I believe it was Rod Rosenbladt that said we’re all natural born lawyers. We know the Law well—it is written on our very hearts. We can delineate good from bad, friend from foe, enough from not enough, and we’re especially adept when it applies to The Others. The inner lawyer knows how to separate the wheat from the chaff and, because it’s so obvious to us, we naturally think it’s our job to share its power. If we could just educate people on the Law, well, they would follow it. If we could just give some words of encouragement on how someone could improve, after they hear it, they’d actually change (and want to change!).
Unfortunately, we all know too well that even when we know our mistakes and “rooms for improvement”, we don’t get any further by knowing the problem. Like I said, we already knew the problems! (Can you say Yo Yo dieting?) We know the insufficiencies; we try our hardest to fix them, and reward ourselves with progress. But when we slide right back, we punish ourselves for missing the benchmark.
Why do we go back to the empty wells of Reward and Punishment? As natural born lawyers, it’s the basis of exchange. It’s fruitless, but it’s our currency. Don’t get me wrong, I think laws are good. They keep people healthy and safe. If I don’t enforce any eating habits at our home, a three-pound Skittles bag will bring my wife and me the punishment of some hyperactive sick kids. Rules are good, they just don’t have any inherent power in themselves. They only become helpful to those who are free.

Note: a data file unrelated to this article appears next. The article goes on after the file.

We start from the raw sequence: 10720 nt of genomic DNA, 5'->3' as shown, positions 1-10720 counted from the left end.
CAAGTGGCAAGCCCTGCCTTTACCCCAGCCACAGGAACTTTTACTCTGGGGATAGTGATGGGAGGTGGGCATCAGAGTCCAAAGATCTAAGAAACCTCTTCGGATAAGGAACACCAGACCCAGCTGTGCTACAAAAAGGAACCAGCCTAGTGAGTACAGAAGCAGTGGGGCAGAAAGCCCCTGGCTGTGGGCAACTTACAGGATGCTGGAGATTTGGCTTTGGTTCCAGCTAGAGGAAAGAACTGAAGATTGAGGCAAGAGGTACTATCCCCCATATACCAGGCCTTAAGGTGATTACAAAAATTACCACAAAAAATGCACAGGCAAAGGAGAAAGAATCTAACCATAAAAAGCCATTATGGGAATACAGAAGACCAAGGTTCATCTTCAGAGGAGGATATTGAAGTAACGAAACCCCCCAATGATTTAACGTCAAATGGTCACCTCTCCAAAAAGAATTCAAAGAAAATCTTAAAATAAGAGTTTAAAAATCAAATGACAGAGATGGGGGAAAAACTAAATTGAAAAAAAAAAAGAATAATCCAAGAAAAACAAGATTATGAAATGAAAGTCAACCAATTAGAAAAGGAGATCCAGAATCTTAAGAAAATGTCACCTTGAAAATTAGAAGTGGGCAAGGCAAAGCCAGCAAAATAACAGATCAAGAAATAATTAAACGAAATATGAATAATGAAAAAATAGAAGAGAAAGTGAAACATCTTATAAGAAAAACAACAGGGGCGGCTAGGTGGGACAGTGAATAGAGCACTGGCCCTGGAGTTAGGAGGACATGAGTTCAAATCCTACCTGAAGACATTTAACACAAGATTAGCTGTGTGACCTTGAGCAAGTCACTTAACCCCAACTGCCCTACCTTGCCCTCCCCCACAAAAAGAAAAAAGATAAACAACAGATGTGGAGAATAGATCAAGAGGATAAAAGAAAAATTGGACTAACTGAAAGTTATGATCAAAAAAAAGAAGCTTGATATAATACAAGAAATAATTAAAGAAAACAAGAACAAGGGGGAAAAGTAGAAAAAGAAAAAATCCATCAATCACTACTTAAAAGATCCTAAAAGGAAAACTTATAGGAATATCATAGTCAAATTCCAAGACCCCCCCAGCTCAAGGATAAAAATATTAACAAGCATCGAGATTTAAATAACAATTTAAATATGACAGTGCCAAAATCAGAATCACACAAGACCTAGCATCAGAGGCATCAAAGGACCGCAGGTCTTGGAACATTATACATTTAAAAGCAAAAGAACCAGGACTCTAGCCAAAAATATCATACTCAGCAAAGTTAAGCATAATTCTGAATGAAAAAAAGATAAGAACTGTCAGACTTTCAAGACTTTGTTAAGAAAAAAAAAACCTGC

So where does freedom and ability come from? As I’m sure you’ve heard many times at Mockingbird already, true freedom with no strings attached comes from something called agape love. It’s God’s unremitting love for his rebellious creation. It’s love that requires nothing in return and yet so often produces the fruits of gratitude and, well, love. It’s a love with no self-interest or self-reward.
It’s a love that we elementally crave and yet find completely offensive when given to The Others. Despite the fact that this love is offered for us, our inner-lawyer says they must earn it. If you don’t deserve it you shouldn’t get it—that’s only fair. When it comes to Others, we turn to the grammar of reciprocity. We suddenly find grace intolerable. We see it from afar and we think of it as “Rewarding Bad Behavior.”
A glaring example of this comes from This American Life Episode 264: “Special Treatment,” whose tagline is: “We love it when we get it, but is it ever really fair? A defense of special treatment, by people who receive it and people who give it.” In Act Two (listen to it here), we hear about a program that works gently with prisoners plagued by a mental illness. It works really well, but “there’s just one catch…prison guards hate it, because it gives inmates special treatment.” What if there was grace for prisoners? Would that just make the problem worse? When do we silence the inner-lawyer?